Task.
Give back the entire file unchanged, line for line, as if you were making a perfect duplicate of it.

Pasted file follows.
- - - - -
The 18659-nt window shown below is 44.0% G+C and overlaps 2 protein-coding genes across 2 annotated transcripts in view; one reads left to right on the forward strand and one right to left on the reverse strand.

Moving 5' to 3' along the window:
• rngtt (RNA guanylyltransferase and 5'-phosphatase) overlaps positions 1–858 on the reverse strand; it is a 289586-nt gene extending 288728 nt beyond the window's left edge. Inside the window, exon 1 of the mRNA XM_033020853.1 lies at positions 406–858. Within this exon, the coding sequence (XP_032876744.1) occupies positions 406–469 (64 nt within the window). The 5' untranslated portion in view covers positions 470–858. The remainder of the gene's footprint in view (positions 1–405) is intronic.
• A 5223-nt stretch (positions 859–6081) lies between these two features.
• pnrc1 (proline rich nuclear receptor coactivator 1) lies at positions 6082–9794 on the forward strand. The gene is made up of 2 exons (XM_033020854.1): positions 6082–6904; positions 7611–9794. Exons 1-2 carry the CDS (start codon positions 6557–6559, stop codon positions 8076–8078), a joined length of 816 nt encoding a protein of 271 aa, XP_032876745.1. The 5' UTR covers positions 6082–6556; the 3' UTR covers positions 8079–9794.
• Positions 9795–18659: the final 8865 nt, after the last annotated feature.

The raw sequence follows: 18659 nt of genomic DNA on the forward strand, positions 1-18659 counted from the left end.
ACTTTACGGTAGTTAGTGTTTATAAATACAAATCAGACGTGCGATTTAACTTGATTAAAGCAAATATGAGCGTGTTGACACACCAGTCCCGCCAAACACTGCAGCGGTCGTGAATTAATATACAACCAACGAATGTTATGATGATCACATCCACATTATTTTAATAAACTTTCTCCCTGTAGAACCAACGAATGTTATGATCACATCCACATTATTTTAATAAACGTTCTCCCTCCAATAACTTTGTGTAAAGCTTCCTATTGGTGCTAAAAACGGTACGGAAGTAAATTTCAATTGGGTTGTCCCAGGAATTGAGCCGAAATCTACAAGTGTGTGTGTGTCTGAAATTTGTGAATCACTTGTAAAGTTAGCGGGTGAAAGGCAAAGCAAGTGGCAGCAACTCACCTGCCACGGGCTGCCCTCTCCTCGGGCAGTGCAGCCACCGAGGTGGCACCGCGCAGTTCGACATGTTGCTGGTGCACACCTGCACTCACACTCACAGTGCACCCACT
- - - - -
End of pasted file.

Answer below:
The 18659-nt window shown below is 44.0% G+C and overlaps 2 protein-coding genes across 2 annotated transcripts in view; one reads left to right on the forward strand and one right to left on the reverse strand.

Moving 5' to 3' along the window:
• rngtt (RNA guanylyltransferase and 5'-phosphatase) overlaps positions 1–858 on the reverse strand; it is a 289586-nt gene extending 288728 nt beyond the window's left edge. Inside the window, exon 1 of the mRNA XM_033020853.1 lies at positions 406–858. Within this exon, the coding sequence (XP_032876744.1) occupies positions 406–469 (64 nt within the window). The 5' untranslated portion in view covers positions 470–858. The remainder of the gene's footprint in view (positions 1–405) is intronic.
• A 5223-nt stretch (positions 859–6081) lies between these two features.
• pnrc1 (proline rich nuclear receptor coactivator 1) lies at positions 6082–9794 on the forward strand. The gene is made up of 2 exons (XM_033020854.1): positions 6082–6904; positions 7611–9794. Exons 1-2 carry the CDS (start codon positions 6557–6559, stop codon positions 8076–8078), a joined length of 816 nt encoding a protein of 271 aa, XP_032876745.1. The 5' UTR covers positions 6082–6556; the 3' UTR covers positions 8079–9794.
• Positions 9795–18659: the final 8865 nt, after the last annotated feature.

The raw sequence follows: 18659 nt of genomic DNA on the forward strand, positions 1-18659 counted from the left end.
ACTTTACGGTAGTTAGTGTTTATAAATACAAATCAGACGTGCGATTTAACTTGATTAAAGCAAATATGAGCGTGTTGACACACCAGTCCCGCCAAACACTGCAGCGGTCGTGAATTAATATACAACCAACGAATGTTATGATGATCACATCCACATTATTTTAATAAACTTTCTCCCTGTAGAACCAACGAATGTTATGATCACATCCACATTATTTTAATAAACGTTCTCCCTCCAATAACTTTGTGTAAAGCTTCCTATTGGTGCTAAAAACGGTACGGAAGTAAATTTCAATTGGGTTGTCCCAGGAATTGAGCCGAAATCTACAAGTGTGTGTGTGTCTGAAATTTGTGAATCACTTGTAAAGTTAGCGGGTGAAAGGCAAAGCAAGTGGCAGCAACTCACCTGCCACGGGCTGCCCTCTCCTCGGGCAGTGCAGCCACCGAGGTGGCACCGCGCAGTTCGACATGTTGCTGGTGCACACCTGCACTCACACTCACAGTGCACCCACT